Jazz, film, and improvised culture.
Shortlisted Short Doc: Paraiso
this really is the sort of work Americans just won’t do. Every day immigrant window washers make some
of Chicago’s tallest skyscrapers sparkle.
It is a well paid gig, but one with obvious risks. Three such workers ruminate on their job and
wider issues of mortality in Nadav Kurtz’s Paraíso
is one of eight films to make the Academy’s short documentary shortlist.
Paraíso is sure to have
its champions amongst those who see it as a handy tool to use to advance this
or that piece of immigration legislation.
However, none of Kurtz’s subjects ever mentions the Dream Act. In fact, they have no real complaints about
America, nor do they explicitly establish their legal employment status. Their concerns, as recorded by the
Israeli-born Kurtz, are deeper, more metaphysical. It is questions like the existence of god and
life-after-death that preoccupy them, especially as they are about to dangle
themselves hundreds of feet in the air.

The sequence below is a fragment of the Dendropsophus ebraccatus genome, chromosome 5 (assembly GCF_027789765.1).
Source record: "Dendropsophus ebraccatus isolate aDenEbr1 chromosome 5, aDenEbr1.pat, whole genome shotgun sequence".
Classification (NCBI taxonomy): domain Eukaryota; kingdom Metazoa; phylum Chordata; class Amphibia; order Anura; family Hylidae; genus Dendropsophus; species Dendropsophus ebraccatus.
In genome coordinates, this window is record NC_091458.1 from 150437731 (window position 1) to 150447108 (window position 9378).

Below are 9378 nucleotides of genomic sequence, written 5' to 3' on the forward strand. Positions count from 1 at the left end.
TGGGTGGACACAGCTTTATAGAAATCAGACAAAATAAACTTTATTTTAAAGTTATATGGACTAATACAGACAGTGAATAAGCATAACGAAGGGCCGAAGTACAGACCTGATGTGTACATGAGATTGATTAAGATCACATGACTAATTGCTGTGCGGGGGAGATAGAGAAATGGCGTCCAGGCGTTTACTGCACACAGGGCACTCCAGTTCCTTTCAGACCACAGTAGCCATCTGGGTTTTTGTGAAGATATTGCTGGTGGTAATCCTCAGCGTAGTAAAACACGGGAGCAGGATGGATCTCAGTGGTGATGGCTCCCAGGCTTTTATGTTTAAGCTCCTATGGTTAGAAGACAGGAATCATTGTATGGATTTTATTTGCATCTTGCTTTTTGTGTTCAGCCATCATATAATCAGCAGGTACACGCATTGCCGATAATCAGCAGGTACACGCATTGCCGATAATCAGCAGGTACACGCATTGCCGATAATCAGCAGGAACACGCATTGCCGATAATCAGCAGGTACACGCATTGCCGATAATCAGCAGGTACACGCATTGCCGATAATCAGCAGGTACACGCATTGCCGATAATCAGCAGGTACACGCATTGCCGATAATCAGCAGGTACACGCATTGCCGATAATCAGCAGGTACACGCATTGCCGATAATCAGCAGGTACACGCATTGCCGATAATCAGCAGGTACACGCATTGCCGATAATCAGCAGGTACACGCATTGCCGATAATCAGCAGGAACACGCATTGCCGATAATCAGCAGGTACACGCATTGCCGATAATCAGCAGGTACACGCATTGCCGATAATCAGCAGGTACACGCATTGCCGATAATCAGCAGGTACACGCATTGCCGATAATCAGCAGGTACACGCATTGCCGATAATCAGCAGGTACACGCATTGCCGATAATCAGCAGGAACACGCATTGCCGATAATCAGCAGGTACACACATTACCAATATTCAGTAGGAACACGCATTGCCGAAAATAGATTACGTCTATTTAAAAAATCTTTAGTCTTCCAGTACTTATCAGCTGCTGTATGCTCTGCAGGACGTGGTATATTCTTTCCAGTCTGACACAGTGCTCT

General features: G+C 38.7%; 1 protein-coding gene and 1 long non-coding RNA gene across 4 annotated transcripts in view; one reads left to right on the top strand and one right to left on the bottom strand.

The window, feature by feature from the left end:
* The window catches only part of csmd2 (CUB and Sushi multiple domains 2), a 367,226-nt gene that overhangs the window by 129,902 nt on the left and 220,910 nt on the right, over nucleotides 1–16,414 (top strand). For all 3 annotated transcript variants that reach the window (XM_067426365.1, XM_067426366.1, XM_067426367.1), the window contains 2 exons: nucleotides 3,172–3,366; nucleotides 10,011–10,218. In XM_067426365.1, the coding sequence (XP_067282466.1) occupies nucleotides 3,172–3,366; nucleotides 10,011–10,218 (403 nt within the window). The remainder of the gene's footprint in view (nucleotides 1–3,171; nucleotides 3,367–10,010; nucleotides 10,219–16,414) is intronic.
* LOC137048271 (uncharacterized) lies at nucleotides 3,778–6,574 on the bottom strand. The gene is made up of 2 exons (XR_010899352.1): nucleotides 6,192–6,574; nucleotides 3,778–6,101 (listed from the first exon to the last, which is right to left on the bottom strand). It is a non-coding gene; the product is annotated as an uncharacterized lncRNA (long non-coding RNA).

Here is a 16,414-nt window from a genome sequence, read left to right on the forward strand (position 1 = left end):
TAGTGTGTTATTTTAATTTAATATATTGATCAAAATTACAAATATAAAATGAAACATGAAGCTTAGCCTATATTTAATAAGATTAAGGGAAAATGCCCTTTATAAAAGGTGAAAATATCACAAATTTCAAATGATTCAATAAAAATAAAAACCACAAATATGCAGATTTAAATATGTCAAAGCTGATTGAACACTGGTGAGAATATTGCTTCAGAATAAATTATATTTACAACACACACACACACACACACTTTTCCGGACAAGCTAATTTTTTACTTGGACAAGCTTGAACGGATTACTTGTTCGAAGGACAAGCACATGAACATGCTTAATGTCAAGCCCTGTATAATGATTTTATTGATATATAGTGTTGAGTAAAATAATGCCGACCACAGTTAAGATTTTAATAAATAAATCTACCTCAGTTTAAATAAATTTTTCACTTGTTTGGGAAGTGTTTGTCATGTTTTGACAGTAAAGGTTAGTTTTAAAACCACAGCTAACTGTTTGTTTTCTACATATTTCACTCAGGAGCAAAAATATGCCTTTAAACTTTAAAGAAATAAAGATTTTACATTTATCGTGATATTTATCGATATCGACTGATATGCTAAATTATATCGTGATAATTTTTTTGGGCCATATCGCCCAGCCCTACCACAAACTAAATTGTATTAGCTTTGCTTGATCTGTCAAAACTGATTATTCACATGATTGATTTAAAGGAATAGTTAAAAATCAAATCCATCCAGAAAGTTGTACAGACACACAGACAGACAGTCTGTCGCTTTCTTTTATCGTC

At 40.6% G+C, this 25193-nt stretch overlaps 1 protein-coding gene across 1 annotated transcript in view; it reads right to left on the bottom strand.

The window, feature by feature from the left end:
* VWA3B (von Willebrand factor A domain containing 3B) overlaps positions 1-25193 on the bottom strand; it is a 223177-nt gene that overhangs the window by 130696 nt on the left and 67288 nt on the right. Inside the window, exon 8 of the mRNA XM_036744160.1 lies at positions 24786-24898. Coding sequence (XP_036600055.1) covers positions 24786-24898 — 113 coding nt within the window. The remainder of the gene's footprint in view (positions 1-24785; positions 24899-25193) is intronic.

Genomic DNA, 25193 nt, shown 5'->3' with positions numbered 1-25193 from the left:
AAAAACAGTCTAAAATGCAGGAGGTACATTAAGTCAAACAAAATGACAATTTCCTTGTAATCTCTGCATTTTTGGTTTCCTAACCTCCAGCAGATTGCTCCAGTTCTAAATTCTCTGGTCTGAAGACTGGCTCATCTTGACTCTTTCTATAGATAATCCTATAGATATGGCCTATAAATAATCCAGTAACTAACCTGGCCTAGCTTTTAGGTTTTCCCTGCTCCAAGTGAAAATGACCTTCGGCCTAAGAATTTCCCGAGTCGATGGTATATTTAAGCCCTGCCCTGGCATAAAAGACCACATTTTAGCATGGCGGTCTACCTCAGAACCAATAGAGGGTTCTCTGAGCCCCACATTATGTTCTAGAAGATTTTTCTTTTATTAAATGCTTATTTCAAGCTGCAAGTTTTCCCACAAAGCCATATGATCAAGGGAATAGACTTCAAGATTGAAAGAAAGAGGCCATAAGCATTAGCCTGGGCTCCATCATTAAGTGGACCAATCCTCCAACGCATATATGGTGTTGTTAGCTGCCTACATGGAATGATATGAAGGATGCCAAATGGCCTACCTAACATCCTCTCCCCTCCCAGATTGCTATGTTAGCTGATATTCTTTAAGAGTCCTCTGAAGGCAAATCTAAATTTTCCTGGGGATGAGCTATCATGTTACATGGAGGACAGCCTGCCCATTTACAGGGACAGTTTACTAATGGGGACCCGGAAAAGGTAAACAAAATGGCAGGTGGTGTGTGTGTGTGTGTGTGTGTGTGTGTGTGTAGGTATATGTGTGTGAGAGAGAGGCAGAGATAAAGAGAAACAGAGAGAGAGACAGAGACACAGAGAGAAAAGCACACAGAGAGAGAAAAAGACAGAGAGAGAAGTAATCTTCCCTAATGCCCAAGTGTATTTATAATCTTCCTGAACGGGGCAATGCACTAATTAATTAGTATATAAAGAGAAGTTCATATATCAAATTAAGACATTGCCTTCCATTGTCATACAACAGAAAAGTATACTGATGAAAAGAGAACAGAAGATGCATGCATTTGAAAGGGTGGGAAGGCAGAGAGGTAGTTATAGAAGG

or not their philosophizing engages the viewer, Paraíso can be enjoyed on a level similar to one of the History
Channel’s extreme jobs reality shows.
The aerial cinematography, credited to Kurtz, Christopher Markos, Jay
Patton, and Andrew Wehde, is pretty spectacular. Frankly, it is worth reviewing just to have an
excuse to post some of the cool stills.
Paraíso is quite an achievement, but
it is unlikely to radically shift anyone’s perspective on life or the
hereafter. Still, it certainly suggests
Kurtz may well be a filmmaker worth keeping an eye on, especially considering
he co-edited Dan Pritzker’s hopefully forthcoming Bolden!, the companion film to his under-appreciated silent jazz
The short documentary category often produces underwhelming
slates of nominees, so the Academy could probably do far worse than Paraíso.
At least it is easily watchable, clocking in with a ten minute running
time. Cool looking but hardly
revelatory, Paraíso should have
plenty of festival life ahead of it.
Labels: Documentary, Short Films